KSWO is owned by Drewry Communications Group, which started out with one radio property at Lawton, KSWO-AM, in 1941, followed by the addition of KRHD Radio in nearby Duncan, Oklahoma in 1947. The call letters of the Duncan station were named for the owner, Ransom H. Drewry's, initials. The call letters KSWO are now exclusively used by the TV station and KRHD is now used as the call sign for an ABC affiliate in Bryan-College Station, Texas, which is also owned by Drewry Communications. Drewry Communications Group also owns CBS affiliate KFDA-TV in Amarillo, Texas; ABC affiliate KXXV in Waco, Texas; NBC affiliates KWES-TV in Midland, Texas; and KWES repeater station KWAB-TV in Big Spring, Texas. If not for the vision of these men, R.H. Drewry, J.R. Montgomery, T.R. Warkentin, Robert P. Scott and G.G. Downing, KSWO-TV would not be here today.
KSWO-TV is the only television station in the Wichita Falls-Lawton market to have remained under the same ownership since its inception and to remain locally owned and operated to this day. It also one of the few TV stations in the country (not counting owned-and-operated stations) that has had the same call letters, channel number, and primary network affiliation throughout its history.
KSWO-TV uses the Circle 7 logo that is also used by ABC's owned-and-operated stations along with many other ABC affiliates with Channel 7 frequencies. It is the oldest logo still in use among TV stations in the Wichita Falls/Lawton market, having been used continuously since 1979, though the "Circle 7" was previously used at KSWO from 1967 to 1970, and then succeeded by a TV-screen '7" logo from 1970 to 1977, followed by a "Circle 7" logo from 1977 to 1979 that was similar to one used in the 1980s and 1990s by Midland-Odessa station KOSA-TV. The ABC "Circle 7" symbol returned to KSWO in 1979 as part of a re-imaging that included a new news set and the introduction of the "Action 7 News" name and format to the Texoma area which would last for more than 15 years until the current "7 News" branding and newsroom/studio format began in the mid-1990s.
Due to electrical outages following a damaging windstorm that rolled through the Lawton area in late May 1996, the early morning newscast Good Morning Texoma was broadcast virtually in the dark. The only power came from the portable generator in one of the station's live trucks, which they also used as a makeshift STL (studio-to-transmitter link) to get the signal to the transmitter. The show was done with one camera, one tape deck and one microphone (that was passed between the announcers).
KSWO has broadcast the annual West Texas Rehabilitation Center telethon from Abilene, Texas each year since 1971. The telethon is broadcast one Saturday night each January over TV stations serving various markets in north, west and central Texas.
The station's first transmitter was at the studios east of Lawton, which was a relatively low-power unit that could reach viewers within a limited 55-mile radius that included Altus, Oklahoma to the west, Wichita Falls to the south, Anadarko, Oklahoma to the north and Ringling, Oklahoma to the east. By the late 1950s, other ABC affiliates such as KOCO-TV in Oklahoma City and KTEN in Ada, Oklahoma were encroaching the northern and eastern fringes on KSWO's viewing area, but wide gaps existed to the south and west of Wichita Falls, and the only primary ABC affiliates in north and west Texas were WFAA-TV, Dallas-Fort Worth and KVII-TV in Amarillo, as Lubbock and Abilene did not get their own primary ABC affiliates until 1969 and 1979, respectively.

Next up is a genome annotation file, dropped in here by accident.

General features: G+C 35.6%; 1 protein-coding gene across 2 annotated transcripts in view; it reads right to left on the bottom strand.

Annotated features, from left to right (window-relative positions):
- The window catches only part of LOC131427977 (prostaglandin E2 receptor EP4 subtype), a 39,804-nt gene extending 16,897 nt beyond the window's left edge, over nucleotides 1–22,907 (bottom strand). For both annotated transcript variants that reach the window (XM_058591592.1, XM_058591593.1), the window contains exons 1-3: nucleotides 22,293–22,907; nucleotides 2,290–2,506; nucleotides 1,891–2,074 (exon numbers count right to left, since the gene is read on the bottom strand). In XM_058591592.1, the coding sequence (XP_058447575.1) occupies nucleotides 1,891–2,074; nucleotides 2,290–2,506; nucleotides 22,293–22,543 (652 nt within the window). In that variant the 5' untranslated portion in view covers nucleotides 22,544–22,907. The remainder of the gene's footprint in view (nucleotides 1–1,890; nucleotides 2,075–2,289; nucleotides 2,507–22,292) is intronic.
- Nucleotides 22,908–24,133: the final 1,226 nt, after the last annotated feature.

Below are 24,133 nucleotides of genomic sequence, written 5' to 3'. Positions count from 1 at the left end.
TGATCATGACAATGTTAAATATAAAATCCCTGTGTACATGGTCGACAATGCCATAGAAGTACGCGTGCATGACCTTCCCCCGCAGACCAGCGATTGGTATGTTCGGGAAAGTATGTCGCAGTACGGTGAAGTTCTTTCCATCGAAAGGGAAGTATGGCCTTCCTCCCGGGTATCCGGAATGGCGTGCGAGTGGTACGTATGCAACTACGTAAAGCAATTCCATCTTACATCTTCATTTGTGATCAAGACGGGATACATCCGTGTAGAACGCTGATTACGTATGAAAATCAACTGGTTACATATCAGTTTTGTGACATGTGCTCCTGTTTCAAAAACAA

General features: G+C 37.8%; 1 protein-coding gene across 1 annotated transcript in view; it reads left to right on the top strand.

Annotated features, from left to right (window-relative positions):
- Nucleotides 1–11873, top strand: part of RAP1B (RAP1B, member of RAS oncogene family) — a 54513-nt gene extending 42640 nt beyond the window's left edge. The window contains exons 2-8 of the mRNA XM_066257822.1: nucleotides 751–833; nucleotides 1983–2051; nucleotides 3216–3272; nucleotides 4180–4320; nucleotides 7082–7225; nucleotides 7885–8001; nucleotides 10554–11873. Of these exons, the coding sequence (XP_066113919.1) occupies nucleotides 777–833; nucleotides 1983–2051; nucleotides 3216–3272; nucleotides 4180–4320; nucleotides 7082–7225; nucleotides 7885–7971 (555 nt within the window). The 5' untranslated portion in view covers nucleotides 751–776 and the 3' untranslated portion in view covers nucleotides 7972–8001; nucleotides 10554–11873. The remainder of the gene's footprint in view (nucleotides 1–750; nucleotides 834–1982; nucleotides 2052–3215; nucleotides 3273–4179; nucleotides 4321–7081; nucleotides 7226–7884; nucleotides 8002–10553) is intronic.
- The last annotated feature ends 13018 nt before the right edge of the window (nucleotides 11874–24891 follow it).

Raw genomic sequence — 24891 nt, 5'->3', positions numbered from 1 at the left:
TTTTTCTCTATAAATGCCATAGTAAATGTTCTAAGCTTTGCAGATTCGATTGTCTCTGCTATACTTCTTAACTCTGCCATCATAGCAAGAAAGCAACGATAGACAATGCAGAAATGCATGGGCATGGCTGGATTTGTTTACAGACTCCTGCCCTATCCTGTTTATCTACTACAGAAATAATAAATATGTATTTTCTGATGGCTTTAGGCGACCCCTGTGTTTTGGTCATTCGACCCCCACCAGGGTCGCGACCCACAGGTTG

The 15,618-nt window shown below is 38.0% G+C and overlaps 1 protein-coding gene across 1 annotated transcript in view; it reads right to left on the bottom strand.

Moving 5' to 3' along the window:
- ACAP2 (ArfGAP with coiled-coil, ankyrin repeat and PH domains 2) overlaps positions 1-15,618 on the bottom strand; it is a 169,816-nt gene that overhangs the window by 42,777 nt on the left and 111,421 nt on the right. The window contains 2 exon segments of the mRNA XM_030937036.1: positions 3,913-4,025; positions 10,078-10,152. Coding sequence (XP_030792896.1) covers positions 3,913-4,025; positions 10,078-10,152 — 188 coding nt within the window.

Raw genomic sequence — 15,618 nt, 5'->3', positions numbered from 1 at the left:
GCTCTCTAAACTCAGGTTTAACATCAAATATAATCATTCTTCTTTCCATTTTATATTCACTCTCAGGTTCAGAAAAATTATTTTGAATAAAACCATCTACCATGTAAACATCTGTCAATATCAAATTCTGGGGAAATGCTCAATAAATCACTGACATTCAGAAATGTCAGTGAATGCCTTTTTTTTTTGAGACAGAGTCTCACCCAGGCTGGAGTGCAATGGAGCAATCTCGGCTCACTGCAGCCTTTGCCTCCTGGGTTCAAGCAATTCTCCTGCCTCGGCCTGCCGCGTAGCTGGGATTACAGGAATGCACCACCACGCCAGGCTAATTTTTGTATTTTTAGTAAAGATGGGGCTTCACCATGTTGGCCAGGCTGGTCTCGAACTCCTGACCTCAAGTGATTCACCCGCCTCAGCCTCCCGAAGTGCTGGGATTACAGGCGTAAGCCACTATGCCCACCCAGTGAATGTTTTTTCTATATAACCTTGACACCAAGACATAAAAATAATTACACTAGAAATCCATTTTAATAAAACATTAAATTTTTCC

In 1959, the FCC permitted KSWO-TV to erect a 1,000-foot-tall (300 m) tower with 316,000 watts of power (maximum allowable for VHF channels 7-13) near Grandfield, Oklahoma, which was activated in early 1960 and permitted reception of Channel 7 over a much larger area of North Texas and Southwest Oklahoma - bringing complete ABC programming with viewable reception to many locations for the first time. Wichita Falls stations KFDX-TV and KSYD-TV (now KAUZ) opposed the application, and the FCC had to be convinced. The new site was about halfway between the cities and from a Lawton perspective in the same direction as the Wichita Falls stations. Many years later when KJTL (channel 18) was activated in the mid-1980s, it chose a site near KSWO-TV's transmitter at Grandfield. Ironically, KJTL is now in common ownership with NBC affiliate KFDX (channel 3), which continues to operate its own transmitter from the original site in Wichita Falls as does CBS affiliate KAUZ (channel 6).
On July 31, 2009 Drewry Communications initiated a joint sales/shared operational services agreement between KSWO and CBS affiliate KAUZ-TV (channel 6). This will combine oversight of sales and promotion with those of KSWO-TV. In time, it could streamline operation of the two stations (shared people, shared equipment, shared location) along the lines of separately owned but cooperatively operated competitor stations KFDX-TV and KJTL-TV. With each station office more than an hours drive from the other, it is not as easy as combining stations that are around the corner from each other. With the agreement, KAUZ-TV General Manager Mike deLier, News Director Dan Garcia, and a videographer were released. These tasks were assumed by their KSWO-TV counterparts.
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